Now, take a look at Figures 1A and 1B as well as Figures 2A and 2B. (You can do it if you want. The article is open access and, for reasons unclear to me, has not yet been removed from the journal website.) Look at the raw bands in the A panels of the figures. Do you see much difference, except for IFNG (interferon gamma) in Figure 1A? I don’t. What I see are bands of roughly the same intensity, even the ones that are claimed to vary by three-fold. In other words, I basically am very skeptical that the investigators saw much of difference in gene expression between controls and the aluminum-treated mice. In fairness, for the most part, the protein levels as measured by Western blot did correlate with what was found on PCR, but there’s another odd thing. The investigators didn’t do Western blots for all the same proteins whose gene expression they measured by PCR. Of course, they present primers for 27 genes, but only show blots for 18 (17 inflammatory genes plus beta actin, which was used as a standard to normalize the values for the other 17 genes).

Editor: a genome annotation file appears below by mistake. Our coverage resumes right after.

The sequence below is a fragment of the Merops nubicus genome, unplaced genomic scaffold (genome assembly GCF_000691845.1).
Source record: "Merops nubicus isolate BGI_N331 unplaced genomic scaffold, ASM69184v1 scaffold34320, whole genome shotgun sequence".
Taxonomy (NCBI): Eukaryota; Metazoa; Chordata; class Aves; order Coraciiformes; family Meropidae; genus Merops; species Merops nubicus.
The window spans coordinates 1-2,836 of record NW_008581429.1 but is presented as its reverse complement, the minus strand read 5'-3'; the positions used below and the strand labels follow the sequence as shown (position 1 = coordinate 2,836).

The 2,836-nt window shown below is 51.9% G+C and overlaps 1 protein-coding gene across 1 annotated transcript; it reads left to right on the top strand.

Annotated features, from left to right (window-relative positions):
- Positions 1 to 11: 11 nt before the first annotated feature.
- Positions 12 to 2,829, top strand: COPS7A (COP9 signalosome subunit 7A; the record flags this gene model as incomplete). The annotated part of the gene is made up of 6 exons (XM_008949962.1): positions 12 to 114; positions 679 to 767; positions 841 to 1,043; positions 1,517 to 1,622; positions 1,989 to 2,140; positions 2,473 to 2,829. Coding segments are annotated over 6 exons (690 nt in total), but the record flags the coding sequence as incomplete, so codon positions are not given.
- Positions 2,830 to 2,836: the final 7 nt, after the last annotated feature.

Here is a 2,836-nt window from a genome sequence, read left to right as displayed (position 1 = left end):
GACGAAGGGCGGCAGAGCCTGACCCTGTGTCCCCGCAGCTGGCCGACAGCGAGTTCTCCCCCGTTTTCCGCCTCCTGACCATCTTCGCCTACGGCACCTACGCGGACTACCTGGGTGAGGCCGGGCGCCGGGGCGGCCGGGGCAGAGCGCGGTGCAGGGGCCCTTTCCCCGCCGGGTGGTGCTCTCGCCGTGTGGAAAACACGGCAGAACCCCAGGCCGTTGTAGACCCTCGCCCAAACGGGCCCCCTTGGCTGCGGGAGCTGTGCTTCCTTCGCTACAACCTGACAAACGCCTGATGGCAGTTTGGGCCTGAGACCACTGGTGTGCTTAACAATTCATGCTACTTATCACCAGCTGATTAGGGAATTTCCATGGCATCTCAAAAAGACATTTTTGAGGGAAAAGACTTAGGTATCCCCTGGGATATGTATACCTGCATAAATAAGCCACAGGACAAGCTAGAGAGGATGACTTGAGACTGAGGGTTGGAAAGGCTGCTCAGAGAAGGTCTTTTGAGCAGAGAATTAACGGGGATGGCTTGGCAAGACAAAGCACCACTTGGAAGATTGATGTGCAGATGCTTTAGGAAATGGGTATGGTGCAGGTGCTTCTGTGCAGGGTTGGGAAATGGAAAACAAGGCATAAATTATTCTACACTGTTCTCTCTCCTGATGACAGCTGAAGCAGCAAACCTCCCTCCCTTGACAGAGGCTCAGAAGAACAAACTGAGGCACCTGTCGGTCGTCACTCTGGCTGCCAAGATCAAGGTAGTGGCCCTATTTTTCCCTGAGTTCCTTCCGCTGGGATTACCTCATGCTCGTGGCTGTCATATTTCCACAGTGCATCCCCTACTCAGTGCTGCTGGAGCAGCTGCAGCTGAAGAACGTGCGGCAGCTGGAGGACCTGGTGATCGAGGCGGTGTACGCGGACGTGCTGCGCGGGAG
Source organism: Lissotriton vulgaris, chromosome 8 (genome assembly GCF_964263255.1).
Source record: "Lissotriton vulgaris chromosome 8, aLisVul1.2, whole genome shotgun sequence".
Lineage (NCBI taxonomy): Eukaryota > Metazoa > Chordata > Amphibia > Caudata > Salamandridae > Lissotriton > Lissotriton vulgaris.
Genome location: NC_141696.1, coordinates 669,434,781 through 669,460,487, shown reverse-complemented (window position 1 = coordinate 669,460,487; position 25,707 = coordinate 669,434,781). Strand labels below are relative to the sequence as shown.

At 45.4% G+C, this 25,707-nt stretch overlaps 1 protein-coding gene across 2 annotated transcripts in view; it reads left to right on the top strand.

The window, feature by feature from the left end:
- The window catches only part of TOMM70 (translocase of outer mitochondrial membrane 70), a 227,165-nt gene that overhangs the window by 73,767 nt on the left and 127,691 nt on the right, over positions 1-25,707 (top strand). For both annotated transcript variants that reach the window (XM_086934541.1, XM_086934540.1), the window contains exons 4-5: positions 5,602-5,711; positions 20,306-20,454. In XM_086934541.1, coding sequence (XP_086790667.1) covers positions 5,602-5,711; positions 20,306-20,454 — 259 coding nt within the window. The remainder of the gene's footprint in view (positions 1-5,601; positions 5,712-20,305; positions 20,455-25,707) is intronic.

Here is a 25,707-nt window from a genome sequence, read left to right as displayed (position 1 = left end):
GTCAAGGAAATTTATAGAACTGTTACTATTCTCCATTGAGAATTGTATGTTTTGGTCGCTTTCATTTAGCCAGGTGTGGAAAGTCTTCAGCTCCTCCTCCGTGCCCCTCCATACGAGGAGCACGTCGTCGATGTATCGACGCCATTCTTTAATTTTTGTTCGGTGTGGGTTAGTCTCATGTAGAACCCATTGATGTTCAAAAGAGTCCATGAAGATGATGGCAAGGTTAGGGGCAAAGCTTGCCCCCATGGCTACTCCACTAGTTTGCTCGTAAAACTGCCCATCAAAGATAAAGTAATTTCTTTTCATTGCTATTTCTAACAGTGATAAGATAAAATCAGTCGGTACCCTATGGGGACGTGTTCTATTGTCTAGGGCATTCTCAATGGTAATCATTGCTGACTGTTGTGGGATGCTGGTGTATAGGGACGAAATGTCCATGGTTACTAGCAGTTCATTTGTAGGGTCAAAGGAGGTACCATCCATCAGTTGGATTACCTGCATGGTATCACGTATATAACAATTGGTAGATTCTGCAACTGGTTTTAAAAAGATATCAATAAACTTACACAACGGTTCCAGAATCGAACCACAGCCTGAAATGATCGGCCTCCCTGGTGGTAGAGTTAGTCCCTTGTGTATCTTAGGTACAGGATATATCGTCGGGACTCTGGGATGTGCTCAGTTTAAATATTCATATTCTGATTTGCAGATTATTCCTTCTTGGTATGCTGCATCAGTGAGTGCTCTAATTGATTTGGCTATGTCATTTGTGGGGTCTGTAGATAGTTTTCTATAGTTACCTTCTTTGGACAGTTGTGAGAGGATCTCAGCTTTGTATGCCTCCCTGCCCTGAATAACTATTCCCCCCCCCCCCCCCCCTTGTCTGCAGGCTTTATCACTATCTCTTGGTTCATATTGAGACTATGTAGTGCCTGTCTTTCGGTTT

I also questioned the statistical tests chosen by the authors. Basically, they examined each gene separately and used Student’s t-test to assess statistical significance. However, in reality they did many comparisons, at least 17, and there’s no evidence that the authors controlled for multiple comparisons. If one chooses statistical significance to occur at p < 0.05 and compares 20 samples, by random chance alone at least one will be different. Add to that the fact that there is no mention of whether the people performing the assays were blinded to experimental group, and there’s a big problem. Basic science researchers often think that blinding isn’t necessary in their work, but there is a potential for unconscious bias that they all too often don’t appreciate. For example, the authors used Image J, free image processing software developed by the NIH. I’ve used Image J before. It’s a commonly used app used to quantify the density of bands on gels, even though it’s old software and hasn’t been updated in years. Basically, it involves manually drawing outlines of the bands, setting the background, and then letting the software calculate the density of the bands. The potential for bias shows up in how you draw the lines around the bands and set the backgrounds. As oblivious as they seem to be to this basic fact, basic scientists are just as prone to unconscious bias as the rest of us, and, absent blinding, in a study like this there is definitely the potential for unconscious bias to affect the results. In fairness, few basic science researchers bother to blind whoever is quantifying Western blots or ethidium bromide-stained DNA gels of PCR products, but that’s just a systemic problem in biomedical research that I not infrequently invoke when I review papers. Shaw and Tomljenovic are merely making the same mistake that at least 90% of basic scientists make.